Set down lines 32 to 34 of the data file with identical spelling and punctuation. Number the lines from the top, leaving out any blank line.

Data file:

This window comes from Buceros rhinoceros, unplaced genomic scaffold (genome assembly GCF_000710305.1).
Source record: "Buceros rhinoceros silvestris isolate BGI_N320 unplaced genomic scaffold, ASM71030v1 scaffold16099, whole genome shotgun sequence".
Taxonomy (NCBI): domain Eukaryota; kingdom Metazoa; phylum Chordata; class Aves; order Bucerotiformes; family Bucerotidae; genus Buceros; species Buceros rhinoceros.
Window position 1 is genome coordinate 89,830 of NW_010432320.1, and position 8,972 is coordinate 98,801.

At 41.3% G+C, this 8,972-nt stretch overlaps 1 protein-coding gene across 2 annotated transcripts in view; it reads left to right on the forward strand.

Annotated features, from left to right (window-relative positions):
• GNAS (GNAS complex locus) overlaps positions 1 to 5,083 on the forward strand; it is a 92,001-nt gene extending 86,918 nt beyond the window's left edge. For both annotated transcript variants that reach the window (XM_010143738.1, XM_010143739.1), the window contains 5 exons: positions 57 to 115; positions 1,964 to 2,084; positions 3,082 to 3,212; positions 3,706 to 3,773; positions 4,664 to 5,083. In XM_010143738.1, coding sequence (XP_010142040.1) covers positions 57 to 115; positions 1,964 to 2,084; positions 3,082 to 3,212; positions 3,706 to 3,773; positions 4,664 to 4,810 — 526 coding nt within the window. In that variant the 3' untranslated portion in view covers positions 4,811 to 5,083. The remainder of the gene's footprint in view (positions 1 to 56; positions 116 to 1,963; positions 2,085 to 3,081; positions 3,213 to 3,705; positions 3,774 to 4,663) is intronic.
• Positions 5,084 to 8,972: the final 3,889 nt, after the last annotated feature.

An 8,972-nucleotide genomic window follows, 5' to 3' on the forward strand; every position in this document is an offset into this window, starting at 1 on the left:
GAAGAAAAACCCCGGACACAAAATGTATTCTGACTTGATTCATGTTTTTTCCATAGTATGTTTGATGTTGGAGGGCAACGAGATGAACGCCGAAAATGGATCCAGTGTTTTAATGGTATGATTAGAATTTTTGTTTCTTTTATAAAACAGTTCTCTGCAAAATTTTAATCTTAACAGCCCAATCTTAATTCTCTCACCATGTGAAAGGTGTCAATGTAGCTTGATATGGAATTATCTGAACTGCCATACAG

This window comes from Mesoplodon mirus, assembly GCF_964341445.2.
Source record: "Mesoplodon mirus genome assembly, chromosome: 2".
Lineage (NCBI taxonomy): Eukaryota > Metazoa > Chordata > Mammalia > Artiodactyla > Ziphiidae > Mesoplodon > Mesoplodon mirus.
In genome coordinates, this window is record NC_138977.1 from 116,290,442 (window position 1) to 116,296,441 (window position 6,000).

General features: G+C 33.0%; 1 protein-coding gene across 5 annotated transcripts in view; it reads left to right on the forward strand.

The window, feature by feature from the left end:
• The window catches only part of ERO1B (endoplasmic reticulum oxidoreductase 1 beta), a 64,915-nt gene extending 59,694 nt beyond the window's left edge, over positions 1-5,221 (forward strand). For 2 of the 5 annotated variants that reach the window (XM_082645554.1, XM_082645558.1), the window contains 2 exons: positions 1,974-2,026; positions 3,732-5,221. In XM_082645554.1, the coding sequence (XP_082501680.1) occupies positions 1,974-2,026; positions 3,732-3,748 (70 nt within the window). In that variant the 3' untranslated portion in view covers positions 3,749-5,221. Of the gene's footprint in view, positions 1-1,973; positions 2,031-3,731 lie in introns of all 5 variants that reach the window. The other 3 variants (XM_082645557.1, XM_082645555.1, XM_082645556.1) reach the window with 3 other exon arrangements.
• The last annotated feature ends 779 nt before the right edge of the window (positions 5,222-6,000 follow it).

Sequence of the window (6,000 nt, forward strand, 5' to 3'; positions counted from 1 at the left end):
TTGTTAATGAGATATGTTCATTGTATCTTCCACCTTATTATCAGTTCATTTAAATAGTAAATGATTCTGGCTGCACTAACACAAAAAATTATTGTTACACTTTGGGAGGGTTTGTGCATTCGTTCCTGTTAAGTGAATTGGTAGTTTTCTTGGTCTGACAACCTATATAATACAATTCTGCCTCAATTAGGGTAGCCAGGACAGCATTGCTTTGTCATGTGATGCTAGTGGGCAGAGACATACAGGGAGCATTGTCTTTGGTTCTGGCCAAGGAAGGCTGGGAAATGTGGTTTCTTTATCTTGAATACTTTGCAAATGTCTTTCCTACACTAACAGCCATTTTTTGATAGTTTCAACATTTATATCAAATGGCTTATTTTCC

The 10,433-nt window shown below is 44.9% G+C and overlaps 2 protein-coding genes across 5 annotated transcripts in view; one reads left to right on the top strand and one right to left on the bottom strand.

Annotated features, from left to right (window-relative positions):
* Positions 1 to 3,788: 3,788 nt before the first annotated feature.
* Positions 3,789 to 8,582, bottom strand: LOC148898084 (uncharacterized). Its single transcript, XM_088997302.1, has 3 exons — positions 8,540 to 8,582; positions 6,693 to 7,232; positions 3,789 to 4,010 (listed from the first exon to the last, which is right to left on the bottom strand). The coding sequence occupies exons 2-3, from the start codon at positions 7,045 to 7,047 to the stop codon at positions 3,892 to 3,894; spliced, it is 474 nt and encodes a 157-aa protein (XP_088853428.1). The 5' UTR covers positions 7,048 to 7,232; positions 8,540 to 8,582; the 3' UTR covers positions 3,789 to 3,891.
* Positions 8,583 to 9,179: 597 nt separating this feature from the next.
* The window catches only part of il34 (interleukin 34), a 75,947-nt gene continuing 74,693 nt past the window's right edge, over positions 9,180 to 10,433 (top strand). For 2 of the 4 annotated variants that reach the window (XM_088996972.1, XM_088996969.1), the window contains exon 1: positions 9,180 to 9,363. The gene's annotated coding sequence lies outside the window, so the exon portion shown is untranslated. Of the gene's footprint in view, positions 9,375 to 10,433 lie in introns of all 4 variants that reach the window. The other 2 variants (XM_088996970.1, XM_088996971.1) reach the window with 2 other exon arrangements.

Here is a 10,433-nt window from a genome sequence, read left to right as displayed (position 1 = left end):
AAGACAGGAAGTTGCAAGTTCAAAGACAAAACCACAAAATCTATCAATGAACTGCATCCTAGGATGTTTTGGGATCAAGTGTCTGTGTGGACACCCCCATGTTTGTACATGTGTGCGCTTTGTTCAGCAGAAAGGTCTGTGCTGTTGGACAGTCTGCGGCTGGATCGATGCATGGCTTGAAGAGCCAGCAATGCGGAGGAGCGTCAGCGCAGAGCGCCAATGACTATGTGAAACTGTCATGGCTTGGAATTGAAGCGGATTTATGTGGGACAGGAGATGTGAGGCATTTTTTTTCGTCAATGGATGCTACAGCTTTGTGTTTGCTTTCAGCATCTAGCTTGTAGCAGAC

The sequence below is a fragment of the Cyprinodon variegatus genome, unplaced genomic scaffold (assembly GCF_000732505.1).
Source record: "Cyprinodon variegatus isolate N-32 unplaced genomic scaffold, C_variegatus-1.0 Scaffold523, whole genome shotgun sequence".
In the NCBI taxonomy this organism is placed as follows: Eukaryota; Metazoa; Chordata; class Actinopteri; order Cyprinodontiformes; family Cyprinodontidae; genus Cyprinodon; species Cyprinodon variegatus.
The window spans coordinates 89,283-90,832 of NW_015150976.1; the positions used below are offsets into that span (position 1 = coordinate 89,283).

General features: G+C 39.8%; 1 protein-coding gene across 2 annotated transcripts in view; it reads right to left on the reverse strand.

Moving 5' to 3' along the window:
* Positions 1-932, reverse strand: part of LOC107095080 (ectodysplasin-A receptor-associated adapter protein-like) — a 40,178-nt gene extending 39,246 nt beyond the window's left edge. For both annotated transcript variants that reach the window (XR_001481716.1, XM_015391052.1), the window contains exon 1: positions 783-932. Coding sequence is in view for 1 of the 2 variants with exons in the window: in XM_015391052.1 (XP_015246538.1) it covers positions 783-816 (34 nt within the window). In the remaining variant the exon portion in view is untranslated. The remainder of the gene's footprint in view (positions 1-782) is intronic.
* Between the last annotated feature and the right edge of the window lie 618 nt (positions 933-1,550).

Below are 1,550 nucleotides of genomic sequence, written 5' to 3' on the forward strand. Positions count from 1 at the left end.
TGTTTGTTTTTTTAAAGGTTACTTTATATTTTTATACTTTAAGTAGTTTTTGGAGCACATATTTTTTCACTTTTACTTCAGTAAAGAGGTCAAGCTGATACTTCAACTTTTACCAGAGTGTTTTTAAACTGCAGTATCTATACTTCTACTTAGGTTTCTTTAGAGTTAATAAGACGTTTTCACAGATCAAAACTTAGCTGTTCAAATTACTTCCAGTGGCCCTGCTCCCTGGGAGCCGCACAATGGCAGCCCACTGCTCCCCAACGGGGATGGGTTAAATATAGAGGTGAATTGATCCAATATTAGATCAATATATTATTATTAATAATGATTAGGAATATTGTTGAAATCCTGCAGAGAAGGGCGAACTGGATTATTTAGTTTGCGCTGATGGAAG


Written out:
The window spans coordinates 89,283-90,832 of NW_015150976.1; the positions used below are offsets into that span (position 1 = coordinate 89,283).

General features: G+C 39.8%; 1 protein-coding gene across 2 annotated transcripts in view; it reads right to left on the reverse strand.

Moving 5' to 3' along the window: